SPECIAL REPORT

Interest rate increase and the impact on 2016

Reaction from the 'Special Report' All-Star panel

 

This is a rush transcript from "Special Report," December 16, 2015. This copy may not be in its final form and may be updated.

(BEGIN VIDEO CLIP)

JANET YELLEN, FEDERAL RESERVE CHAIR: Were the FOMC To delay the start of policy normalization for too long we would likely end up having to tighten policy relatively abruptly at some point to keep the economy from overheating and inflation from significantly overshooting our objective. Such an abrupt tightening could increase the risk of pushing the economy into recession. Even after today's increase, the stance of monetary policy remains accommodative.

(END VIDEO CLIP)

BRET BAIER, ANCHOR: It's tough to get through some of those Fed press conferences, but today was interesting in part because it's the first fed rate hike in more than nine years. It's only a modest a quarter of a percent. But it does mean that things are changing. And what does that mean in the big picture? We're back with the panel. Julia, the sense is that the economy is starting to get moving and that this is a sign that the Fed is feeling more confident. But it's not total confidence.

JULIE PACE, ASSOCIATED PRESS: Yes. It's not, because this is a very cautious plan for raising rates. It's a quarter of a percentage of a point now and they say they will continue to raise rates over time, and if the economy reacts poorly they can stop that plan.

For most people right now, they are not going to feel a huge impact, but the bigger question, especially as you put this in the context of an election year, is if the economy does react poorly to this next year, I think it's going to be tough on Democrats in particular who have been arguing that the economy is on acome back and has stabilized for sure, it will make it difficult to prove that that was real, that that wasn't just kind of kabuki economics, that that was a real recovery. And that's really the heart of Obama and now Clinton's economic message.

BAIER: One thing that gets lost is when interest rates go up, while it's a good sign for the economy but it's not a good sign for the debt because the national debt is over $18 trillion. If it goes up one full point we start paying more interest on the national debt than we pay for defense spending at the Pentagon per year.

CHARLES KRAUTHAMMER, SYNDICATED COLUMNIST: But as Yellen indicated, I mean, you have to do something like this. And if you wait it's going to get a lot worse later including what will be the ultimate interest rate in the end that will increase our interest payment.

Look, we have had three immense stimuli on the economy, which is, a, the low interest rates of zero, b, which is the fiscal stimulus. Since Obama came into office, $8 trillion of debt averaging between a $1.5 trillion and now half a trillion which is considered a small deficit.

And the last is oil prices at $35. Now, if you have got an economy running on this and we are still only chugging along at two percent, that means economy really is in trouble. And, unless you start to take away the punch bowl, and this is a very, very small amount, this is a teaspoon's worth of removing stimulus, you are going to go deeply into a danger zone. It had to be done. They have signaled it will go up about 1 percent more over the next year, which seems to me to be exactly right in a fragile economy.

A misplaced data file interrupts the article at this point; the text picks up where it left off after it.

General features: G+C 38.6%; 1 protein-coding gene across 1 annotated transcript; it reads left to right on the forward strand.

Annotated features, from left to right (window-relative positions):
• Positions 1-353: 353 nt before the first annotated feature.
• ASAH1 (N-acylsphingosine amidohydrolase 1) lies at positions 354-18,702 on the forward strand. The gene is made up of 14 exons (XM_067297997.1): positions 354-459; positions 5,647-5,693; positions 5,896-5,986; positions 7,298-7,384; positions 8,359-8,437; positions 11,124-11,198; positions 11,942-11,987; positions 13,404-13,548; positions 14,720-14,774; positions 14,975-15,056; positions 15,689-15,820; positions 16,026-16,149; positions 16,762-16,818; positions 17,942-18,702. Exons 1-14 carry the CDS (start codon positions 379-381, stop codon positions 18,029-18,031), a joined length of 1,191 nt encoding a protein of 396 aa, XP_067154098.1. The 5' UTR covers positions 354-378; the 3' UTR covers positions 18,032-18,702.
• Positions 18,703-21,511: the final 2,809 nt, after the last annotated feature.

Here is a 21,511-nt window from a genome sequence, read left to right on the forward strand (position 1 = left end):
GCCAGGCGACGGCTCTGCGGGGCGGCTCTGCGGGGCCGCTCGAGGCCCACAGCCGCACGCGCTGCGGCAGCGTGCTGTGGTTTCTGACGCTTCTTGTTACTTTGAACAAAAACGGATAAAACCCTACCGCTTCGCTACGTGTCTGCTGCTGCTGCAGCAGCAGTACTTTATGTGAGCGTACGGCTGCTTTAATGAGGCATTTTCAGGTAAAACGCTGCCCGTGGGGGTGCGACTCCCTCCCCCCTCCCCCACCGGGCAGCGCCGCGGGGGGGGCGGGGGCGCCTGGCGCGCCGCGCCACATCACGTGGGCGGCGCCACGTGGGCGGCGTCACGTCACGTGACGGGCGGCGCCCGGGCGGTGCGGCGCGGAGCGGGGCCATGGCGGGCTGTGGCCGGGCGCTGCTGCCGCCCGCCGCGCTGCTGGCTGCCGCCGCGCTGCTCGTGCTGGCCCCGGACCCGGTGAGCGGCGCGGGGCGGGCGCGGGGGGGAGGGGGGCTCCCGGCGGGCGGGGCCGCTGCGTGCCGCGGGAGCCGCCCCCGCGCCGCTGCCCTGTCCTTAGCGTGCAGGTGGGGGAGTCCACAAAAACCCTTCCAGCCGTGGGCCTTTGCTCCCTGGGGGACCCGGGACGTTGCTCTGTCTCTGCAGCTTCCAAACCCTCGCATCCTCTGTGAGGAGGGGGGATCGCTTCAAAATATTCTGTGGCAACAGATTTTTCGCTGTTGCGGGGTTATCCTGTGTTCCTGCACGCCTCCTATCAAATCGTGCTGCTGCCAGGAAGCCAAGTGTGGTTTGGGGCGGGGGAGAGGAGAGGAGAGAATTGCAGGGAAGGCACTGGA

BAIER: Steve?

STEVE HAYES, THE WEEKLY STANDARD: I think Charles is exactly right. If you look at where we are economically, it's not as if we are humming along. Nobody is celebrating where the economy is right now. There is talk of full employment, but you look at the labor force participation rate and that makes the talk of full employment seem foolish. And people are excited about 2.1 GDP growth. That's nothing to get excited about.

But this had to happen, first of all because they signaled it was going to happen, and secondly because it's long overdue. You can't keep operating on what in effect were emergency moves in perpetuity. That had to change. It's going to change. She certainly signaled that it was going to be slower.

I think what this does, though, is it introduces two issues or it makes more urgent two issues in the presidential race. One is tax reform, pro-growth tax reform, fiscal policy. What is Washington going to it do to change this stagnant economy? And, two, entitlement reform because, as you suggest, you look at taking up of interesting rates even a quarter point or a full point, you are talking about, once again, this debt bomb that we are facing, $18 trillion plus. There haven't been significant reforms to our entitlement programs. Everybody knows that that's what's going to happen if you are going to solve the debt issue. This makes that more urgent. People haven't been talking about debt the way that they were four years, three years ago, three years ago. But they need to be again.

BAIER: Yes. Quickly, does this effect Hillary Clinton? Is this a sign of good things for her? Is it bad sign?

PACE: I think it depends on what happens with the economy next year. I think if you have the interest rates start to creep up a bit and you don't see a measurable impact on the economy, it probably has no effect. If the economy does start to suffer, I think it could possibly have a negative effect for her.

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